What makes a good bug-out vehicle?

Discussion in 'Survival Zone' started by stonebridge, Apr 25, 2009.

  1. Hey guys,

    I'm sure we all have envisioned the perfect bug-out vehicle. Mine's a black 4x4 with copious amounts of diamond plate, brush guards, overhead lights, perhaps a mini-gun or two...

    Anyway, the reality is my fleet of vehicles consists of two Subaru Imprezas; hers is a front-wheel drive and mine is AWD. It gets me where I need to go and handles highways, dirt roads, and some of the nastier back roads and country paths equally well.

    She wants a new grocery-getter and is looking at a 2000 Durango for $3800 which fits our current budget.

    Any potential vehicle purchase has to make it past the Gut-test. Meaning, do I feel that the vehicle in question could perform in its most serious potential role: the means by which I get and keep my family out of a bad situation.

    First off, as much as I want a Hummer with a SAW on top, the truth of the matter is ALL vehicles are BOVs but some are obviously better suited for it than others.

    Two issues are currently on my radar:

    1. If we decide to purchase another vehicle, what kind would make the best platform for a good BOV?

    2. What can I do to the Impreza I already own to make it a better BOV?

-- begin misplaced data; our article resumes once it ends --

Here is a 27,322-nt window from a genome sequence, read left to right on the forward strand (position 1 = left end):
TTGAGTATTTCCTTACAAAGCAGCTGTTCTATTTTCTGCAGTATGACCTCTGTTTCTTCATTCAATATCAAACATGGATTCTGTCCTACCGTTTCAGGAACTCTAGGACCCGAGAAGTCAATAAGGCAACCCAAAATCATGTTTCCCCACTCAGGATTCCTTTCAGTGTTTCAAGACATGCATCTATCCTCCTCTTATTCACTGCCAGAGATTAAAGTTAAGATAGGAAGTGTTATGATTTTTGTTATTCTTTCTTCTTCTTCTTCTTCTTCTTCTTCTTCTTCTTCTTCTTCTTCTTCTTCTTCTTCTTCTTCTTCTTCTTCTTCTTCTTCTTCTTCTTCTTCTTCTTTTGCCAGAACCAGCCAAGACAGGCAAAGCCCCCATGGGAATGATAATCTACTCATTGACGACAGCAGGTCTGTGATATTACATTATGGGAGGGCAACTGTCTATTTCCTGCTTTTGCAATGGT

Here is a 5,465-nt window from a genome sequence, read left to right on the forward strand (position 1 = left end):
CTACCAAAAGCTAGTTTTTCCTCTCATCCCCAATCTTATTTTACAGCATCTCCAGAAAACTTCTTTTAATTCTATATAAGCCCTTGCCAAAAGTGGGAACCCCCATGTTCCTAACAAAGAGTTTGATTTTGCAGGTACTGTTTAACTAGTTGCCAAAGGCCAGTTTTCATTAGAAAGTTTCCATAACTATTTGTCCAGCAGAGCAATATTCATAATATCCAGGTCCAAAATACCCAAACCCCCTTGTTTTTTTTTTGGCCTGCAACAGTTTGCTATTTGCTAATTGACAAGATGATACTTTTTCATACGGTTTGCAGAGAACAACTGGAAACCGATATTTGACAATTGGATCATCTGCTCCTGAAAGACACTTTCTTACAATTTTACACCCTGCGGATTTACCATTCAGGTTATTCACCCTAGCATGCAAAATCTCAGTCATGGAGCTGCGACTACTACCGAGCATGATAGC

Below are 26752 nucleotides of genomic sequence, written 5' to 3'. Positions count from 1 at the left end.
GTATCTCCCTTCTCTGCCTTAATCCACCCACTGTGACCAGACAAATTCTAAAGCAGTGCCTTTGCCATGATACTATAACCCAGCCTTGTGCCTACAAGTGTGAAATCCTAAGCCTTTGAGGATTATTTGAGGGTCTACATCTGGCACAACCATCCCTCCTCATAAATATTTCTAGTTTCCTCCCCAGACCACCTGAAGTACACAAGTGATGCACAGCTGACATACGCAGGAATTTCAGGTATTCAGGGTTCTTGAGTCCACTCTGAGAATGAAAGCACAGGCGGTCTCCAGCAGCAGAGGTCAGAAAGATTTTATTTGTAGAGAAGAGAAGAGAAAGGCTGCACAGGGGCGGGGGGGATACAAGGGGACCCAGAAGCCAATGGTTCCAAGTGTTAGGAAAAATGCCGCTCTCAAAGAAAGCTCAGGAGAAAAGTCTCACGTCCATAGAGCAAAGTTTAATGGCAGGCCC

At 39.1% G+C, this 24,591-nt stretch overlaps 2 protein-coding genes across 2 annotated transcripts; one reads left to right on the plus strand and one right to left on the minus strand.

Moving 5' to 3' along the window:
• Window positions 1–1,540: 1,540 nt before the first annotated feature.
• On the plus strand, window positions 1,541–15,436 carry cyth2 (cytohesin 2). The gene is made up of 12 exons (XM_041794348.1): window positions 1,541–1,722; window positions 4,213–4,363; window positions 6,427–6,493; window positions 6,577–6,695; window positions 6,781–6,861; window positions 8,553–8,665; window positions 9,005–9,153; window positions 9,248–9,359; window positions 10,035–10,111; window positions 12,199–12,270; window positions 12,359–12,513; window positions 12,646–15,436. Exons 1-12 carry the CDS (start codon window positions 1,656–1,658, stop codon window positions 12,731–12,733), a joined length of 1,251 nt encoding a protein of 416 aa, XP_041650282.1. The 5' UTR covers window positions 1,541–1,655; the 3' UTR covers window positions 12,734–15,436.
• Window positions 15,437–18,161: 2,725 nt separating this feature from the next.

*It occurs to me that perhaps SHTFV should be substituted for BOV... I'm not necessarily pulling up stakes and going anywhere but I sure as heck want to get back home whan the poo hits and want my options open after that point.

    So... what makes for a good SHTFV?

    Here is my prioritized list, add/reorder as you see fit for your needs and we'll discuss:

    Affordable purchase price
    Acceptable range on tank of fuel/good mileage
    Prefer automatic transmission
    Fit 4 passengers comfortably
    Room for storage
    A lack of automation - no power windows/locks/security system
    Solid aftermarket support
    Decent ground-clearance (although I'm no fan of lift-kits)

    Additional lighting - HID fog lights fore and aft
    Power inverter
    full-size spare
    ability to pull small trailer
    roof cargo rack
    flexible seating (fold-down back seats)
    upgraded suspension

    Obviously this list doesn't touch on the bug-out gear, tools, supplies that should be a part of everyone's vehicle.

    So what do you guys think? What should I be looking for in a vehicle purchase? What should I be doing to upgrade my 98 Impreza? What do you guys wish you could have as a BOV or upgrade on the one you do have?

    Discuss please.

  2. Rhodes

    Rhodes Member